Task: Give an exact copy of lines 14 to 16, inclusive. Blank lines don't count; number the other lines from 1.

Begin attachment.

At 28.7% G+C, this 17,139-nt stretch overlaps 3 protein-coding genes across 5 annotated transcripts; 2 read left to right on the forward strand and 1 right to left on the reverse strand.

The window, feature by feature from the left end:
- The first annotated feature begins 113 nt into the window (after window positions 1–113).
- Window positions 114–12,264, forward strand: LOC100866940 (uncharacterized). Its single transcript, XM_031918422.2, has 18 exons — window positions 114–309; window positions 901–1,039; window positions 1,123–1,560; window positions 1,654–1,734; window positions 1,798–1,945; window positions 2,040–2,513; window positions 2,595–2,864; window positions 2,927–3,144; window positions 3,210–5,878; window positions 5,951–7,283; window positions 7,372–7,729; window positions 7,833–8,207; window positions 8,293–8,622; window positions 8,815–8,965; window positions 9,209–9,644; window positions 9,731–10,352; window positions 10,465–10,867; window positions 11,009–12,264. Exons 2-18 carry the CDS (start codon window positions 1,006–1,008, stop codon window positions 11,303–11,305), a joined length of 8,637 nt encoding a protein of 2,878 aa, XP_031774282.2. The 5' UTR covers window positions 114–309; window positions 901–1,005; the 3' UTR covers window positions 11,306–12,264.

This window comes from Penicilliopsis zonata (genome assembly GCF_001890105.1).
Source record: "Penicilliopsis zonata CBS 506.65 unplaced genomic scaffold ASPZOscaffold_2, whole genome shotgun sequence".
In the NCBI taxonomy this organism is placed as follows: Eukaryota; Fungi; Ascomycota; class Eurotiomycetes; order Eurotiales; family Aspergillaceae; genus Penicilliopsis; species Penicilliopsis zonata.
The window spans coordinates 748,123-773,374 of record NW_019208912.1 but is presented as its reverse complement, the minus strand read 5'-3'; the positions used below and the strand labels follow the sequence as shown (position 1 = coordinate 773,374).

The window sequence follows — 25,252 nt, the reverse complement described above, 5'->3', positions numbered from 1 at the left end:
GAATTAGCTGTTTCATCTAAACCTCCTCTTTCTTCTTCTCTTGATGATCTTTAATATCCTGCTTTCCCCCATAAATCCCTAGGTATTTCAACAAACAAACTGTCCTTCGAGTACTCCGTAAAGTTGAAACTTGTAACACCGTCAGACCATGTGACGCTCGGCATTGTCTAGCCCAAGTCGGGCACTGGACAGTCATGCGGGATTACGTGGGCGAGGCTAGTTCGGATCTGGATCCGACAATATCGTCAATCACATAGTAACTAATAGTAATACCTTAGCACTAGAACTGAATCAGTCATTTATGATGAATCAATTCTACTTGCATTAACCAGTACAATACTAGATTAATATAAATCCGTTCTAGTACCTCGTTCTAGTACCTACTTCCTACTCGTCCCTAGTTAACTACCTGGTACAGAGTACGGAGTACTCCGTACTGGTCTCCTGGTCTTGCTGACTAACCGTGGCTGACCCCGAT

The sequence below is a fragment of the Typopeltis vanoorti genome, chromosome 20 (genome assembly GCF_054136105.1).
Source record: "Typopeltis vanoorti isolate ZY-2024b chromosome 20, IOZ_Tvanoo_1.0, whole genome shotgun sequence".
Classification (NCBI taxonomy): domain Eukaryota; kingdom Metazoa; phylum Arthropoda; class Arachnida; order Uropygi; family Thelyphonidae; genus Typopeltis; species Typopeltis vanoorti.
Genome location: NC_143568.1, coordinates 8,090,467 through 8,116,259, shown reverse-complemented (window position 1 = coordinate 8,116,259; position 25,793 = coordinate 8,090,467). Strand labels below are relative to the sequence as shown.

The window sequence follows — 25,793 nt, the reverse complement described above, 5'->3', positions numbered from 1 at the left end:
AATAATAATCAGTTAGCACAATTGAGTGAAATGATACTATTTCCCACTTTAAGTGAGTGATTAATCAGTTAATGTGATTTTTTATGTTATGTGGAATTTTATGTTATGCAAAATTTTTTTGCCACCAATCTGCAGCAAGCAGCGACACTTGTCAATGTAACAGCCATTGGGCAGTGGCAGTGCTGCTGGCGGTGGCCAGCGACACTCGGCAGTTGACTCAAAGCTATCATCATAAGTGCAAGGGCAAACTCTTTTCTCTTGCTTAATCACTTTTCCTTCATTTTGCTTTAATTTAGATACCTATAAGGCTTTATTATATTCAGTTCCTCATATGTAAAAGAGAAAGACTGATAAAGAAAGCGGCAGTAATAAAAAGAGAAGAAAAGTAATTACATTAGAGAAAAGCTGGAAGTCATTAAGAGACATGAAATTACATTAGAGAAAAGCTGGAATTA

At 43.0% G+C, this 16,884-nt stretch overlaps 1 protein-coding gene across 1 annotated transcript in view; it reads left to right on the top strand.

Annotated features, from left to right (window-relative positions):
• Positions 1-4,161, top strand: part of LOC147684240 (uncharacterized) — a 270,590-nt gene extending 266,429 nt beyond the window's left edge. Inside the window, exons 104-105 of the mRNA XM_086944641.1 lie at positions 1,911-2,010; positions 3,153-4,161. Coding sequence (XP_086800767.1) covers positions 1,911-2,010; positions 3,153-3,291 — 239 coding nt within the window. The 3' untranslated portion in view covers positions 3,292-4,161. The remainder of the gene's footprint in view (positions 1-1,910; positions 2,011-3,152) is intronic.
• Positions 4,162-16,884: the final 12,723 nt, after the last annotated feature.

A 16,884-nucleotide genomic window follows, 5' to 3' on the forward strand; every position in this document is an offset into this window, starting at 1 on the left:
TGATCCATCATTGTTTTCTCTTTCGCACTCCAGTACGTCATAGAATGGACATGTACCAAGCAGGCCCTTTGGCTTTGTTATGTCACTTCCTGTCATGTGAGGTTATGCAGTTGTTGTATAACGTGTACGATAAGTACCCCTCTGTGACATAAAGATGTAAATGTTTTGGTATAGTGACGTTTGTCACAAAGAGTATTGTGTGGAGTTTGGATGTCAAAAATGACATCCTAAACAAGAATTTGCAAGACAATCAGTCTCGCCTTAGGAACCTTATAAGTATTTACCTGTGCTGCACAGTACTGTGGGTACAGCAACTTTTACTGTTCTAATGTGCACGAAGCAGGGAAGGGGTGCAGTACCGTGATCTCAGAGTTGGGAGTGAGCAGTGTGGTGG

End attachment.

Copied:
Genome location: NC_143568.1, coordinates 8,090,467 through 8,116,259, shown reverse-complemented (window position 1 = coordinate 8,116,259; position 25,793 = coordinate 8,090,467). Strand labels below are relative to the sequence as shown.

The window sequence follows — 25,793 nt, the reverse complement described above, 5'->3', positions numbered from 1 at the left end:
AATAATAATCAGTTAGCACAATTGAGTGAAATGATACTATTTCCCACTTTAAGTGAGTGATTAATCAGTTAATGTGATTTTTTATGTTATGTGGAATTTTATGTTATGCAAAATTTTTTTGCCACCAATCTGCAGCAAGCAGCGACACTTGTCAATGTAACAGCCATTGGGCAGTGGCAGTGCTGCTGGCGGTGGCCAGCGACACTCGGCAGTTGACTCAAAGCTATCATCATAAGTGCAAGGGCAAACTCTTTTCTCTTGCTTAATCACTTTTCCTTCATTTTGCTTTAATTTAGATACCTATAAGGCTTTATTATATTCAGTTCCTCATATGTAAAAGAGAAAGACTGATAAAGAAAGCGGCAGTAATAAAAAGAGAAGAAAAGTAATTACATTAGAGAAAAGCTGGAAGTCATTAAGAGACATGAAATTACATTAGAGAAAAGCTGGAATTA